Off-Base (Part II)

The most vituperative battle ever fought over the Presidio pits a handful of activists (and a certain weekly newspaper) against a local coalition of environmentalists, business, and the majority of elected officials. Is the congressional compromise to es

The latest Presidio Trust legislation, said Pelosi on the House floor last fall, describing the way she resolved those questions, "represents a bipartisan effort to merge economic reality with park stewardship in order to maximize revenue potential and minimize the cost to American taxpayers."

Currying favor, here we come.

This is what the currying produced:
If it reaches President Clinton's desk and is signed by him this year, the Presidio Trust Bill, in its current incarnation, would leave the Presidio a national park belonging to the Golden Gate National Recreation Area. The Presidio would also remain a National Historic Landmark, which the land was designated as in 1962.

"The Presidio's significant natural, historic, scenic, cultural, and recreational resources must be managed in a manner which is consistent with sound principles of land use planning and management," the legislation states. The park must be protected from development and uses that would destroy its special qualities, the bill says. And the park would be subject to environmental protections such as the National Environmental Policy Act and the Historic Preservation Act.

What the bill does not spell out, however, is what the park would look like, and who would move in. When old buildings are demolished -- even the Park Service acknowledges that hundreds need to be torn down -- what would replace them?

According to the legislation, the Trust would be barred from selling any property. But it could help tenants renovate, demolish, or construct buildings by providing federally guaranteed U.S. Treasury loans. New construction, the bill directs, would be allowed if it replaced "structures of similar size in existing areas of development." (Left unanswered is what similar means. And what is an "existing area of development": the golf course, a parking lot, a building?)

The Park Service's job, meanwhile, would be to tend the skinny strips along the bay and ocean, including Baker Beach, and to operate a visitors center on Montgomery Street.

Within 15 years, the enterprise would have to be completely self-sufficient, or the entire property would revert to the General Services Administration (GSA) and be sold. San Francisco would have a right of first refusal (but it's unlikely the city could afford to buy it).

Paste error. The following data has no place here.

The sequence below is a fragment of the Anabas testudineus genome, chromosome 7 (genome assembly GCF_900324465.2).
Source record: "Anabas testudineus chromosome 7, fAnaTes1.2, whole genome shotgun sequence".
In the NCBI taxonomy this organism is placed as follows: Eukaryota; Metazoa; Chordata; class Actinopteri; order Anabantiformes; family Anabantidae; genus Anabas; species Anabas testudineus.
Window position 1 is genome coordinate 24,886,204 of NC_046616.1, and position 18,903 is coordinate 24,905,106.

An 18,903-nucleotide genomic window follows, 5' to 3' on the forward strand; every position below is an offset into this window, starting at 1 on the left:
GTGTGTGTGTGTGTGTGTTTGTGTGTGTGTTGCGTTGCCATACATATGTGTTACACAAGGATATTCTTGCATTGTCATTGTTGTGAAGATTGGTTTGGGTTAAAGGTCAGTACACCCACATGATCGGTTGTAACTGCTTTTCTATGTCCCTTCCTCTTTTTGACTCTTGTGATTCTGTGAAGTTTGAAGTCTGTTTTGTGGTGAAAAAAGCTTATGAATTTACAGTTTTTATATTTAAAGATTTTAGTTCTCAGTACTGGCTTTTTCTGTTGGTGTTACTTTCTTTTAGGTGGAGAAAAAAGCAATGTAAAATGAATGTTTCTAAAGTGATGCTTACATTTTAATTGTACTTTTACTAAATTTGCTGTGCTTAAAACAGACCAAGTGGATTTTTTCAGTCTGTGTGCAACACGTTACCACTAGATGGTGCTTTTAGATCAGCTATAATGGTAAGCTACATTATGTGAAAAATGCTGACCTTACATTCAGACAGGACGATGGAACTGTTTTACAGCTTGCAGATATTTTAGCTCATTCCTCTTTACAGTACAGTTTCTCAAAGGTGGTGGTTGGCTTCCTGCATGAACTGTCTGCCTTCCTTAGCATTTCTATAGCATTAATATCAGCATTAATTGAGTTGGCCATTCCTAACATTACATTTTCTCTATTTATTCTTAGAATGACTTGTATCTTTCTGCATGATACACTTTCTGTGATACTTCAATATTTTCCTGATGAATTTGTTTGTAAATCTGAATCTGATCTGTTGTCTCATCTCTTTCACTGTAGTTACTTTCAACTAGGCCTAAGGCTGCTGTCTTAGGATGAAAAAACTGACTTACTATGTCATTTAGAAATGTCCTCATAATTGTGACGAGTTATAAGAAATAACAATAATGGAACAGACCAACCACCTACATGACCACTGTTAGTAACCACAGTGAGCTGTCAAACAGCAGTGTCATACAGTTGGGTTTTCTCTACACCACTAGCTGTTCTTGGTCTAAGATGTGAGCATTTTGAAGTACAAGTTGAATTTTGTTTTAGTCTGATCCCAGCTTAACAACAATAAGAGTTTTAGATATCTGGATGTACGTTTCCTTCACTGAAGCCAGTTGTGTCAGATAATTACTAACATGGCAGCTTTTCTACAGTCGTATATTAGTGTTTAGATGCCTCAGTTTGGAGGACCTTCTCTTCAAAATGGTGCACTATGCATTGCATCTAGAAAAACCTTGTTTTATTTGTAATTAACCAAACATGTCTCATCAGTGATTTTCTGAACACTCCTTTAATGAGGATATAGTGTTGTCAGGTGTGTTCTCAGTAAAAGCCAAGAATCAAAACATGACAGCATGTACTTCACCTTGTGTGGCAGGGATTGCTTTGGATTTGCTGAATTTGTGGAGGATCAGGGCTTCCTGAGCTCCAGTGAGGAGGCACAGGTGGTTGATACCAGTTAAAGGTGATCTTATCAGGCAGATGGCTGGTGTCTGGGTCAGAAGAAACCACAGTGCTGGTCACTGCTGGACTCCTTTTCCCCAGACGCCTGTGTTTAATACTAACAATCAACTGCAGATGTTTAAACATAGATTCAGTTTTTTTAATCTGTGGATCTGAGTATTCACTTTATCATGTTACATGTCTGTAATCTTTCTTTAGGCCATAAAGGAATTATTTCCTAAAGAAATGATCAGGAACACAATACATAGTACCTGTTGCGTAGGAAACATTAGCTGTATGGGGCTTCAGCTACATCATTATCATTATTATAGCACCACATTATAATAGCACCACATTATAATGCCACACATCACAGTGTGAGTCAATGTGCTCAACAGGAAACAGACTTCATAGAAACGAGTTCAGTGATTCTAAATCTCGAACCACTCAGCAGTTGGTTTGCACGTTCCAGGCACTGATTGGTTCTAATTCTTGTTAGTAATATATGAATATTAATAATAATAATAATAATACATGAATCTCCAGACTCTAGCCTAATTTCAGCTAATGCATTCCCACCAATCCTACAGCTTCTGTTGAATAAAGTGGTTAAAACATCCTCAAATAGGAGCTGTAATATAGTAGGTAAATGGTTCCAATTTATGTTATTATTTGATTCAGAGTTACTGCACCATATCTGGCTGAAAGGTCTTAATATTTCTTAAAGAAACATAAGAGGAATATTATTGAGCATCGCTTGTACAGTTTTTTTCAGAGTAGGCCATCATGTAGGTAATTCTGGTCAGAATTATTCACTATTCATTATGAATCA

On one thing all agree: The legislation isn't perfect.
"But it can be fine-tuned," says Amy Meyer, co-chair of People for a Golden Gate National Recreation Area, who has been devoted to park matters for more than 25 years and working on the Presidio issue for more than five. "I would imagine that we'd have to tinker with the Trust somewhere down the line, just the way you have to tinker with anything new," she says.

One of the biggest fans of the Trust legislation, Meyer herself isn't fond of the clause giving the land to the GSA, as opposed to the national park system. "That's not smart," she says. "But it's also years down the road." Much more crucial today would be making sure the president appointed the right Trust board, she says.

"And if we're given an imperfect piece of legislation, what can we do to make something work? We keep very attentive, as citizens," Meyer continues. Citizens in this city, she says, are not about to let the Presidio go to ruin.

But would any nonprofit organizations be able to move in -- aside from the Tides Foundation, the Gorbachev Foundation, and a few others already located there? If the Trust were looking for the highest-paying tenants, wouldn't it have to rent to corporations, which have the deepest pockets? Could the Presidio become the business park the critics talk about?

"Joel [Ventresca] has been told a hundred times that a business park would be illegal, but he insists that it's going to be a business park," says Meyer. "I'm sorry, but this is just ridiculous."

Michael Yaki, district director for Rep. Pelosi, puts it this way: "There would probably be a mix of public and private," he says. There wouldn't be a shopping mall or high-rises, because the legislation bars that type of development.

"This is a victory for the Presidio -- it remains in the hands of the federal government as a national park," Pelosi announced Dec. 21, when her legislation was approved by the Senate committee. "It moves us away from the very real threat of sale and allows us to continue our efforts to create a magnificent national park."

And yet the Bay Area's congressional triumvirate has not exactly been uncorking champagne over the bill, which Pelosi, for one, has championed for a year. Neither Pelosi, nor Feinstein, nor Boxer returned repeated phone calls regarding the legislation. Even Pelosi's press secretary refused to make a statement.

"They're obviously doing a disappearing act because they're not happy with what's happened," says one environmentalist involved, who asked not to be named.

Several other officials from environmental groups, meanwhile, say they support the intent of the legislation, but hope they can negotiate last-minute changes.

"It's really important that we don't set a precedent, and that the National Park Service or Department of Interior maintain supervision of our national park system," says Becky Evans, the Sierra Club's San Francisco conservation chair. And in the end, "If things still look really bad, we can ask the president to veto," Evans says.

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